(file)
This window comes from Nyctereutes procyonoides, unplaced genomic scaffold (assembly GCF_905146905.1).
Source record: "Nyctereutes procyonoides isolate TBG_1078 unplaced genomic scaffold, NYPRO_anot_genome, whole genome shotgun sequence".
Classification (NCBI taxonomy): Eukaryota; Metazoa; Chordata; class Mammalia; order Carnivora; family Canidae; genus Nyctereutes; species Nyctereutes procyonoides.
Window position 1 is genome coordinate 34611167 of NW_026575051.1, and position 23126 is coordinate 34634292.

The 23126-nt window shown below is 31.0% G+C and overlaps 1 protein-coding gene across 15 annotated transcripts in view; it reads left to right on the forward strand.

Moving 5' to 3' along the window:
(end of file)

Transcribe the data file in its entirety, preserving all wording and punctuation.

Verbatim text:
This window comes from Nyctereutes procyonoides, unplaced genomic scaffold (assembly GCF_905146905.1).
Source record: "Nyctereutes procyonoides isolate TBG_1078 unplaced genomic scaffold, NYPRO_anot_genome, whole genome shotgun sequence".
Classification (NCBI taxonomy): Eukaryota; Metazoa; Chordata; class Mammalia; order Carnivora; family Canidae; genus Nyctereutes; species Nyctereutes procyonoides.
Window position 1 is genome coordinate 34611167 of NW_026575051.1, and position 23126 is coordinate 34634292.

The 23126-nt window shown below is 31.0% G+C and overlaps 1 protein-coding gene across 15 annotated transcripts in view; it reads left to right on the forward strand.

Moving 5' to 3' along the window: